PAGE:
By Parmod Kumar
New Delhi, (IANS) Personal liberty is the “most precious and prized right” guaranteed by the Indian constitution and it can’t be taken away without following the due procedure of law, says the Supreme Court.
The court said this as a caution while holding that a person who is already in custody could be ordered to remain in detention (under the National Security Act) only if there was a real possibility that his release on bail would lead to activities prejudicial to public order.
Holding that “there is no prohibition in law to pass detention order in respect of a person already in custody in respect of criminal case”, the apex court bench of Justice B.S. Chauhan and Justice Dipak Misra said: “Personal liberty of a person is sacrosanct and state cannot be permitted to take it away without following the procedure prescribed by law…”
Pronouncing the verdict, Justice Chauhan said any encroachment on personal liberty by the state without following the procedure prescribed under law would violate the fundamental rights of the constitution.
While permitting the courts to order detention of a person already in jail, the court said that such an order could be passed only if there was “reliable material” to believe that there was a real possibility that his release on bail could affect public order.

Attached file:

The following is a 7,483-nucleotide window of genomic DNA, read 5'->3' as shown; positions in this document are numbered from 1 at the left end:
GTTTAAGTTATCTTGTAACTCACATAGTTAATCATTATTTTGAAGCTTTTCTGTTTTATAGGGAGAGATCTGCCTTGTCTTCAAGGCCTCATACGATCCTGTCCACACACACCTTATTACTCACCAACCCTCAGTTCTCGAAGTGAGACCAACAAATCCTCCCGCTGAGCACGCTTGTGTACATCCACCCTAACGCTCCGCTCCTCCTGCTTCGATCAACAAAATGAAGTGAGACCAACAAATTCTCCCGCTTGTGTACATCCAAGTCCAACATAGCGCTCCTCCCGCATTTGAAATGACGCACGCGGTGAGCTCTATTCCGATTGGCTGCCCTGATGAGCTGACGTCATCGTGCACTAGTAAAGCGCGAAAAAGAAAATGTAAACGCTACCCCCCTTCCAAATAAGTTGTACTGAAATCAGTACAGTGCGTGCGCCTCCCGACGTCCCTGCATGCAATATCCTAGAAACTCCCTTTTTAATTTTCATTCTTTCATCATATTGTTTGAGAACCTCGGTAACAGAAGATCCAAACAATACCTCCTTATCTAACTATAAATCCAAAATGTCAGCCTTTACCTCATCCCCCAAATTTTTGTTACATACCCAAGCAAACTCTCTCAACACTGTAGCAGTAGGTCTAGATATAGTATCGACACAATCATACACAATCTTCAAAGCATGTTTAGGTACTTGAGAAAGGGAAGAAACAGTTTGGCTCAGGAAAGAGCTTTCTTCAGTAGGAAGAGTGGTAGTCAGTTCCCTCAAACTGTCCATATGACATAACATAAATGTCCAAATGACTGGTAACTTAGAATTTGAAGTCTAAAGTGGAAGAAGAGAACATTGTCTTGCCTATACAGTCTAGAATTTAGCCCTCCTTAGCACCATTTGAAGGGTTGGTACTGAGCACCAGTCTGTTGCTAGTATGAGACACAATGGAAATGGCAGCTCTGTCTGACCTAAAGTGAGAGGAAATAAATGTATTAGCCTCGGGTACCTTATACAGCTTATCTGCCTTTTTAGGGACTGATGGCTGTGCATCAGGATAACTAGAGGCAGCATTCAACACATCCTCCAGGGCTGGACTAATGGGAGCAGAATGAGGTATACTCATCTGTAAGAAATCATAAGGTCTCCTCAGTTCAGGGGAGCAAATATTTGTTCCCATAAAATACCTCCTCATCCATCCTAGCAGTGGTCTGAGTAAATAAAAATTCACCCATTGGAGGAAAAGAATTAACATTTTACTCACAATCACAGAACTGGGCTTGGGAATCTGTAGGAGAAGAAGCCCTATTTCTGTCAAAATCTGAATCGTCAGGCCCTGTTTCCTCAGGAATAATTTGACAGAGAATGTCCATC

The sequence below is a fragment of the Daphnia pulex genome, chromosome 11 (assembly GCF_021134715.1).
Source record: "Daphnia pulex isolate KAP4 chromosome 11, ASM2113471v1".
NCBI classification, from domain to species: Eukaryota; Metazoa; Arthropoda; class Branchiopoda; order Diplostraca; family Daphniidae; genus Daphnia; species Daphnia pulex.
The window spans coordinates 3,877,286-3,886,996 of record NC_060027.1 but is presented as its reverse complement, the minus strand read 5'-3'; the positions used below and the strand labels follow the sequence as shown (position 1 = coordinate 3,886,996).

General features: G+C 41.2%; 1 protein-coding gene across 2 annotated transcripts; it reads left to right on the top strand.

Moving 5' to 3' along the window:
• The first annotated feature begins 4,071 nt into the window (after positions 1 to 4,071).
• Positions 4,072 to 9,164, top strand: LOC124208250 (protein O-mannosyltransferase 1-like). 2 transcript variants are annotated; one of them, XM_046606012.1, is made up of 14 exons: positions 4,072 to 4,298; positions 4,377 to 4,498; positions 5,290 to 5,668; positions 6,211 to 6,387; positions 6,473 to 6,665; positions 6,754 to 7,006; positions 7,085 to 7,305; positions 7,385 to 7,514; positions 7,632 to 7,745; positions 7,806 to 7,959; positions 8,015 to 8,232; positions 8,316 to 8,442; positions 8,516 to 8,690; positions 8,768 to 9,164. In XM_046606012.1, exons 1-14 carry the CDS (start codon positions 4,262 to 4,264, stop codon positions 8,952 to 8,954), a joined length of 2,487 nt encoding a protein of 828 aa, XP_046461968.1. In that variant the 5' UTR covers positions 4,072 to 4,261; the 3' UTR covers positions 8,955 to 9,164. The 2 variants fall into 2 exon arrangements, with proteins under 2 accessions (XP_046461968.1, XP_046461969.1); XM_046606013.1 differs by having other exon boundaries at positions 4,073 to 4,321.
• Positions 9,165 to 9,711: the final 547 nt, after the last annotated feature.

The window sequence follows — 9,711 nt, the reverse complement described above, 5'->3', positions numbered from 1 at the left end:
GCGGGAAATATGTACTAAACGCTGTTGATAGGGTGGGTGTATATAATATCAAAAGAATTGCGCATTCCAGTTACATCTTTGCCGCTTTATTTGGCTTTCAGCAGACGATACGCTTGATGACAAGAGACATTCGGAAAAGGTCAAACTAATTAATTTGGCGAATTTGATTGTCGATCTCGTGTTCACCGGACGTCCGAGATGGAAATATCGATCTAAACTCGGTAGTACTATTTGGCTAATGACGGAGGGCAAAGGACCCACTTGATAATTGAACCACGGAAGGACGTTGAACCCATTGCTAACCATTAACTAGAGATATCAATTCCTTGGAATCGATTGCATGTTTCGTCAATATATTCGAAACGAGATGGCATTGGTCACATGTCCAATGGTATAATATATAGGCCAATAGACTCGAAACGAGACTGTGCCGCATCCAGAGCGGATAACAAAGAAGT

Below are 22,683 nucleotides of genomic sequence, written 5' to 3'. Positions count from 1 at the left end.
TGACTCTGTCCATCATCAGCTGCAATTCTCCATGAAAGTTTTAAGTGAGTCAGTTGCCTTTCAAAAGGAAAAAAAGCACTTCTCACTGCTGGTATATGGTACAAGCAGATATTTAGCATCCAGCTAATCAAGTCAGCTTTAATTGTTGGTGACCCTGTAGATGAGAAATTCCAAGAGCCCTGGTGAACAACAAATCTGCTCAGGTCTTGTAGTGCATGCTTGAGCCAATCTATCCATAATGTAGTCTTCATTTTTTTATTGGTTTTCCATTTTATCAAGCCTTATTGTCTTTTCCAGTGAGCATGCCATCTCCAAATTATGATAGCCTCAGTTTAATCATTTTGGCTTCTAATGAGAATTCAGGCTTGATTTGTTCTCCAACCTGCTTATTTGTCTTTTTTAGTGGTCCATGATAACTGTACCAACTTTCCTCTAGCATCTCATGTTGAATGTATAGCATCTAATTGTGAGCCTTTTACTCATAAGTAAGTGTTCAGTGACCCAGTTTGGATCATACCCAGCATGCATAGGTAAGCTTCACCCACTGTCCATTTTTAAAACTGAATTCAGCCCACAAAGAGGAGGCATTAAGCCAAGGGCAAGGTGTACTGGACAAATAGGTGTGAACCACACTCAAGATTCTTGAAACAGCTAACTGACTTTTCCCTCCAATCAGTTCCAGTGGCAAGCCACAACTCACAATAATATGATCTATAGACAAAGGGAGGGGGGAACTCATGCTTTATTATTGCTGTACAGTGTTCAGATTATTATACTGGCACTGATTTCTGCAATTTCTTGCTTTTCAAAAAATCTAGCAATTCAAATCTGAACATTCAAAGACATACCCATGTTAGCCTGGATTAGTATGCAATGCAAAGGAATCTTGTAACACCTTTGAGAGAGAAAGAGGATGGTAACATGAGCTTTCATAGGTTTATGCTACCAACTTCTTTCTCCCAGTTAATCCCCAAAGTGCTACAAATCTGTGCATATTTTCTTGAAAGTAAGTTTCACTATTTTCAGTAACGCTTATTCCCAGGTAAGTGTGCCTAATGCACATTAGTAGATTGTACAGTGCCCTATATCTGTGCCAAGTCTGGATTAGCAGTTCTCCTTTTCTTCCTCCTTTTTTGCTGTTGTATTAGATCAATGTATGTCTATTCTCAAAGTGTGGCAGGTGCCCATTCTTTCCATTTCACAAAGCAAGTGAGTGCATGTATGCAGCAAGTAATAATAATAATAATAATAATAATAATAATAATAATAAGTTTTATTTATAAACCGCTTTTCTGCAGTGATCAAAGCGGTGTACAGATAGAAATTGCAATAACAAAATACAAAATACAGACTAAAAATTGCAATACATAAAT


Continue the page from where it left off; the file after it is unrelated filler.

The court said authorities could move for the detention order if it was felt that it was necessary to prevent him from indulging in activities prejudicial to public order.
However, the court said, “in case either of these facts does not exist, the detention order would stand vitiati”.
The court said this while setting aside the detention order passed by the District Magistrate of Imphal West under the National Security Act on June 30 last year.
The detention order was upheld by the Imphal bench of the Gauhati High Court Jan 13, 2012.
The apex court’s order came on an appeal by Huidrom Shantikumar Singh, whose son was to be detained. The son was arrested June 19, 2011.
While passing the detention order, the district magistrate feared that he would indulge in anti-national activities.
The accused was charged with extorting of money and giving shelter to members of the outlawed Kangleipak Communist Party.
“Merely, because somebody else in similar cases had been granted bail, there could be no presumption that in the instant case had the detenu applied for bail could have been released on bail,” the court concluded.
“Thus, as the detenu in the instant case has not moved bail application and no other co-accused, if any, had been enlarged on bail, resorting to the National Security Act was not permissible. Therefore, the impugned order of detention is based on mere ipse dixit (unsupported assertion) (and) detention cannot be sustained in the eyes of law,” the ruling said.
(Pramod Kumar can be contacted at email@example.com)